Boring Bowl, The Dude sells out & Hillbilly Poetry
Boring Bowl, The Dude sells out & Hillbilly Poetry
By Chris Aaland
02/07/2019

Now that was boring. Not only was Sunday’s Super Bowl the lowest scoring ever, but it was my first completely sober Super Bowl since 1986 ... and I was 17 then.

Snowdown's greatest hits
Snowdown's greatest hits
By Chris Aaland
01/31/2019

Unless you live in a cave, you’ve probably noticed a number of people flying about downtown dressed in masks and capes. It’s Snowdown week! This year’s theme is “Get Your Comic On,” which brings a bit of Comic-Con to our quaint mountain borough.

Read All in Top Shelf

Day in the Life

Earth tones
Earth tones
By Stephen Eginoire
02/21/2019

Tired of looking at harsh, reflective white? Then feast your eyes on the gentler, subtler hues of winter. For most, winter brown is an acquired taste.

Rollin' a fattie
Rollin' a fattie
By Stephen Eginoire
02/14/2019

The 5th annual Silverton Whiteout kicked off last Saturday as fat bikers from ’round the hood and beyond rode lap after lap on a well-groomed 9.2-mile loop for 10 straight hours.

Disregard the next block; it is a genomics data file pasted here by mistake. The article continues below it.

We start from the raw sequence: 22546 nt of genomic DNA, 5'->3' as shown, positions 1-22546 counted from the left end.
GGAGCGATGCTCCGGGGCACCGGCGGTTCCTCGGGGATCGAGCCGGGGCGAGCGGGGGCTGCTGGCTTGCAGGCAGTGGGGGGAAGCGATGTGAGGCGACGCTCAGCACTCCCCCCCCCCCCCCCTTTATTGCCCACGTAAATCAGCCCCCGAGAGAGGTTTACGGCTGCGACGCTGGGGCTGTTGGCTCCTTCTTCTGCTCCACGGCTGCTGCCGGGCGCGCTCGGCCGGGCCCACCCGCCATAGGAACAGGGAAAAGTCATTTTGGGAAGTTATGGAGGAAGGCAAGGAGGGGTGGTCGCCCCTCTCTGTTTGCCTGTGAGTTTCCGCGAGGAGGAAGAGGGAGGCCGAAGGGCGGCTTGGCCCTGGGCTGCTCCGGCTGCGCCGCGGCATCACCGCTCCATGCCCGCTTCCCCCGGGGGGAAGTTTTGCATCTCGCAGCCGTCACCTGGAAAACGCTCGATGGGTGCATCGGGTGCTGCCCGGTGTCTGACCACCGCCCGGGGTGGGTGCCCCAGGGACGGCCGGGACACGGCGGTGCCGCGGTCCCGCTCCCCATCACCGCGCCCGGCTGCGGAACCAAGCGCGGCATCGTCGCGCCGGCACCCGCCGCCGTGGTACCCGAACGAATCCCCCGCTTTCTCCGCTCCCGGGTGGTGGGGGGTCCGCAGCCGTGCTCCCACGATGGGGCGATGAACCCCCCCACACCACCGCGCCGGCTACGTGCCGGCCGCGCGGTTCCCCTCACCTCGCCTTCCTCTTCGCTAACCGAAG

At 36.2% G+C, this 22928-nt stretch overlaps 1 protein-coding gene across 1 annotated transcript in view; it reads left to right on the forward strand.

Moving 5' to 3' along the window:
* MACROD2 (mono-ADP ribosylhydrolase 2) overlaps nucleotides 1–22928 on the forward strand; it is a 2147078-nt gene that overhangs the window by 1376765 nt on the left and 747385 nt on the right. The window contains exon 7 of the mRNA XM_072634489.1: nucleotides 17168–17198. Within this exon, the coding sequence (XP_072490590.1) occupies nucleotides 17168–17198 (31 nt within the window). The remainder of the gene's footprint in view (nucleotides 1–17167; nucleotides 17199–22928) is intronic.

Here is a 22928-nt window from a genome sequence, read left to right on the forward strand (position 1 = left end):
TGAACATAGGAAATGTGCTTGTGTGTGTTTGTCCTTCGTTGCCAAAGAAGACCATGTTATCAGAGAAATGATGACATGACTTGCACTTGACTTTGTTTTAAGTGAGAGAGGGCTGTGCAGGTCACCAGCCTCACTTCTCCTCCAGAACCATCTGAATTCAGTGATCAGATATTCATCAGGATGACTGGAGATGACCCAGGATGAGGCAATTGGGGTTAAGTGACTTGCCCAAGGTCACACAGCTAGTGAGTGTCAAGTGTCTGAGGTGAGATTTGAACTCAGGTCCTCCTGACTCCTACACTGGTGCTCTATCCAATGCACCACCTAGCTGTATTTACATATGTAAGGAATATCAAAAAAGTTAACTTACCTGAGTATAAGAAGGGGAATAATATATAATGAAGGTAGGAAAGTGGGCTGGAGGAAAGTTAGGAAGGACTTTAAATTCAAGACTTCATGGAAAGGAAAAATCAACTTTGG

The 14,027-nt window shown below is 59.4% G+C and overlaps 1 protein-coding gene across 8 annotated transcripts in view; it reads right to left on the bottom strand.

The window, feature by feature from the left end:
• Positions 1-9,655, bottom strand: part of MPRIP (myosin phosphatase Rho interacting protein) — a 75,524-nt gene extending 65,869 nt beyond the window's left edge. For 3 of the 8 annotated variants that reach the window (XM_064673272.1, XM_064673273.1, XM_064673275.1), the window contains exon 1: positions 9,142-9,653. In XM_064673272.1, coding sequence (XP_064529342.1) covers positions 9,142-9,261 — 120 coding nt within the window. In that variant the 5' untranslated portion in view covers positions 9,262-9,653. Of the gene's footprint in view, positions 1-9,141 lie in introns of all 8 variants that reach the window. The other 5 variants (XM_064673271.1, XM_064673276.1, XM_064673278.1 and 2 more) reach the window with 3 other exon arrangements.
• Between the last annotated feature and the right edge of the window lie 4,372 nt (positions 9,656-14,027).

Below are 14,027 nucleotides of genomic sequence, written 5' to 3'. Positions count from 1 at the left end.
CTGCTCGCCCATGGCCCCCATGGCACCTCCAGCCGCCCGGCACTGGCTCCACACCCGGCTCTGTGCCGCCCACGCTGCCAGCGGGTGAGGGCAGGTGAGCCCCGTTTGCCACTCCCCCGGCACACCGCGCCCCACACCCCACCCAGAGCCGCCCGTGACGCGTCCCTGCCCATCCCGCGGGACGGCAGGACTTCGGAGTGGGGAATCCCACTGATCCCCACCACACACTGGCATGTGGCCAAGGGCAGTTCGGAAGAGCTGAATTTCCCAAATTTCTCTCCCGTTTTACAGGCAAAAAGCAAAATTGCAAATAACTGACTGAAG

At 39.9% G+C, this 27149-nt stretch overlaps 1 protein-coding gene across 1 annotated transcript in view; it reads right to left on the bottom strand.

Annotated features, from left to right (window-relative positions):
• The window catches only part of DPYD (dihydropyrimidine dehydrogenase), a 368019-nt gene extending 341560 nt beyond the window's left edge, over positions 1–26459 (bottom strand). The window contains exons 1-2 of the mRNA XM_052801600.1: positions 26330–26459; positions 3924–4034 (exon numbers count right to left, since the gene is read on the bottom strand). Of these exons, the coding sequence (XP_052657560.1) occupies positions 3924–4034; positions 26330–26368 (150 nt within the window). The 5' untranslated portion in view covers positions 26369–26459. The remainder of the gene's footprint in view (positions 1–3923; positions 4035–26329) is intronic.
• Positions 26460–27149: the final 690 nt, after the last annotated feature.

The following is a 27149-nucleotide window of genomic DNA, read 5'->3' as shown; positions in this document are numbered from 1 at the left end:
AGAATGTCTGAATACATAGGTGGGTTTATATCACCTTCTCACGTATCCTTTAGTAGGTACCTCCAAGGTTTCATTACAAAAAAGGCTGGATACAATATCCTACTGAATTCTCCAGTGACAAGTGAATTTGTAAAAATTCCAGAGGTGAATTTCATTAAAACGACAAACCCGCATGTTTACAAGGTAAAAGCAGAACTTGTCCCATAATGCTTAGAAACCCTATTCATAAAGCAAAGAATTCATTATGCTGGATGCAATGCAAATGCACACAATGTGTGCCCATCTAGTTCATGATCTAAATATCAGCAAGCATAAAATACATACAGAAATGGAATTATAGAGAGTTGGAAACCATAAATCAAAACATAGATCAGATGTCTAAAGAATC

A bunch of comics: A look at the Snowdown that was
A bunch of comics: A look at the Snowdown that was
02/07/2019

Well, there you have it folks. Durango’s 41st Snowdown celebration is in the bag. 

Taking off the Chill
Taking off the Chill
By Stephen Eginoire
01/31/2019

With the shortest days of year in the rearview mirror, the sun a little higher and the days a little longer, our orientation toward the sun favors less chilly walks in the great outdoors, and certainly less GoreTex (on a nice day, of course.)

Read All in Day on the Life